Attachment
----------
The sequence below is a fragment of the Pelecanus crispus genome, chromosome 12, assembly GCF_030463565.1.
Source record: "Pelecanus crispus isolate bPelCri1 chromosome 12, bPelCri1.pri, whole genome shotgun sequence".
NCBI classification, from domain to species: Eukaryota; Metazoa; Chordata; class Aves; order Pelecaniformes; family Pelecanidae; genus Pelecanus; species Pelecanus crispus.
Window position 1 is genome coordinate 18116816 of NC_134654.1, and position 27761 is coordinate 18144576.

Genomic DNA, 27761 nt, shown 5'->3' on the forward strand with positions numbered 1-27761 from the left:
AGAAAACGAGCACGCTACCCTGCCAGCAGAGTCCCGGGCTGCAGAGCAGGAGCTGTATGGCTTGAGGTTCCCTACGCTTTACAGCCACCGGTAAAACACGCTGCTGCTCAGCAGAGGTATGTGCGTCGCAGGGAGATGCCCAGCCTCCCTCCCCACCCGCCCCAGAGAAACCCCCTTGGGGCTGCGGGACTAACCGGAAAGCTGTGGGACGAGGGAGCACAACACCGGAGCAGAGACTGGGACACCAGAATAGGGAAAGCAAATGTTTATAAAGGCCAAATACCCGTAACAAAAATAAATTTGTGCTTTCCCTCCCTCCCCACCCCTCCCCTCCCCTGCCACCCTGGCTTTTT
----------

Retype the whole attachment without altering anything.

The sequence below is a fragment of the Pelecanus crispus genome, chromosome 12, assembly GCF_030463565.1.
Source record: "Pelecanus crispus isolate bPelCri1 chromosome 12, bPelCri1.pri, whole genome shotgun sequence".
NCBI classification, from domain to species: Eukaryota; Metazoa; Chordata; class Aves; order Pelecaniformes; family Pelecanidae; genus Pelecanus; species Pelecanus crispus.
Window position 1 is genome coordinate 18116816 of NC_134654.1, and position 27761 is coordinate 18144576.

Genomic DNA, 27761 nt, shown 5'->3' on the forward strand with positions numbered 1-27761 from the left:
AGAAAACGAGCACGCTACCCTGCCAGCAGAGTCCCGGGCTGCAGAGCAGGAGCTGTATGGCTTGAGGTTCCCTACGCTTTACAGCCACCGGTAAAACACGCTGCTGCTCAGCAGAGGTATGTGCGTCGCAGGGAGATGCCCAGCCTCCCTCCCCACCCGCCCCAGAGAAACCCCCTTGGGGCTGCGGGACTAACCGGAAAGCTGTGGGACGAGGGAGCACAACACCGGAGCAGAGACTGGGACACCAGAATAGGGAAAGCAAATGTTTATAAAGGCCAAATACCCGTAACAAAAATAAATTTGTGCTTTCCCTCCCTCCCCACCCCTCCCCTCCCCTGCCACCCTGGCTTTTT